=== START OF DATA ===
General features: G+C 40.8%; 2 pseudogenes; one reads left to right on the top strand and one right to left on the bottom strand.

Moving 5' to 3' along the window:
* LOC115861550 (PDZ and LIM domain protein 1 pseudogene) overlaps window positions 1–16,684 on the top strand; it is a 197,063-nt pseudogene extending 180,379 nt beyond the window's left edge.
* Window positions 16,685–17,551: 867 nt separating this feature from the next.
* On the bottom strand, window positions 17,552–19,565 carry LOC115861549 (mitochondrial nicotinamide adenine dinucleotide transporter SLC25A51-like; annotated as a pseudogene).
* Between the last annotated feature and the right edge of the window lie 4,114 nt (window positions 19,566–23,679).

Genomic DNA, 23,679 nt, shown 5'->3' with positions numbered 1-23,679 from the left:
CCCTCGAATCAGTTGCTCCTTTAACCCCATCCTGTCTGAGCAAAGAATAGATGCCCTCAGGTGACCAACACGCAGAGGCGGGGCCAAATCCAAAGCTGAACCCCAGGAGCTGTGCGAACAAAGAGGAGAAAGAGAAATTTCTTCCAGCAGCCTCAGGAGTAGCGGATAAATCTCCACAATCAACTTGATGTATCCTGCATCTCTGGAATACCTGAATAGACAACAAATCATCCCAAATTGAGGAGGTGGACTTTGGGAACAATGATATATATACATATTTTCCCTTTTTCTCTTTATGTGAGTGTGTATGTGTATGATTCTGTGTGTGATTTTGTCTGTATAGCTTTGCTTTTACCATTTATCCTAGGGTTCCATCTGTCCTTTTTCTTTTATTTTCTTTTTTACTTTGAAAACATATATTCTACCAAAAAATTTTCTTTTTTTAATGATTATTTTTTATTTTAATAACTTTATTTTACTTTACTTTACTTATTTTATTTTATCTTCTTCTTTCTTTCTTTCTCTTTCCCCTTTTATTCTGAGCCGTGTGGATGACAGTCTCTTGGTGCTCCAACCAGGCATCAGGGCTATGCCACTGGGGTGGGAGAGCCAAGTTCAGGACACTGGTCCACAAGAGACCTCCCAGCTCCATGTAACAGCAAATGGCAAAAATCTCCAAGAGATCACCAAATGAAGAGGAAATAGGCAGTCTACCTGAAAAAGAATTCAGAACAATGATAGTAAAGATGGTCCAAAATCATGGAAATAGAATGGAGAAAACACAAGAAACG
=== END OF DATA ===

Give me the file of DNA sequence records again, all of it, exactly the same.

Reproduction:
General features: G+C 40.8%; 2 pseudogenes; one reads left to right on the top strand and one right to left on the bottom strand.

Moving 5' to 3' along the window:
* LOC115861550 (PDZ and LIM domain protein 1 pseudogene) overlaps window positions 1–16,684 on the top strand; it is a 197,063-nt pseudogene extending 180,379 nt beyond the window's left edge.
* Window positions 16,685–17,551: 867 nt separating this feature from the next.
* On the bottom strand, window positions 17,552–19,565 carry LOC115861549 (mitochondrial nicotinamide adenine dinucleotide transporter SLC25A51-like; annotated as a pseudogene).
* Between the last annotated feature and the right edge of the window lie 4,114 nt (window positions 19,566–23,679).

Genomic DNA, 23,679 nt, shown 5'->3' with positions numbered 1-23,679 from the left:
CCCTCGAATCAGTTGCTCCTTTAACCCCATCCTGTCTGAGCAAAGAATAGATGCCCTCAGGTGACCAACACGCAGAGGCGGGGCCAAATCCAAAGCTGAACCCCAGGAGCTGTGCGAACAAAGAGGAGAAAGAGAAATTTCTTCCAGCAGCCTCAGGAGTAGCGGATAAATCTCCACAATCAACTTGATGTATCCTGCATCTCTGGAATACCTGAATAGACAACAAATCATCCCAAATTGAGGAGGTGGACTTTGGGAACAATGATATATATACATATTTTCCCTTTTTCTCTTTATGTGAGTGTGTATGTGTATGATTCTGTGTGTGATTTTGTCTGTATAGCTTTGCTTTTACCATTTATCCTAGGGTTCCATCTGTCCTTTTTCTTTTATTTTCTTTTTTACTTTGAAAACATATATTCTACCAAAAAATTTTCTTTTTTTAATGATTATTTTTTATTTTAATAACTTTATTTTACTTTACTTTACTTATTTTATTTTATCTTCTTCTTTCTTTCTTTCTCTTTCCCCTTTTATTCTGAGCCGTGTGGATGACAGTCTCTTGGTGCTCCAACCAGGCATCAGGGCTATGCCACTGGGGTGGGAGAGCCAAGTTCAGGACACTGGTCCACAAGAGACCTCCCAGCTCCATGTAACAGCAAATGGCAAAAATCTCCAAGAGATCACCAAATGAAGAGGAAATAGGCAGTCTACCTGAAAAAGAATTCAGAACAATGATAGTAAAGATGGTCCAAAATCATGGAAATAGAATGGAGAAAACACAAGAAACG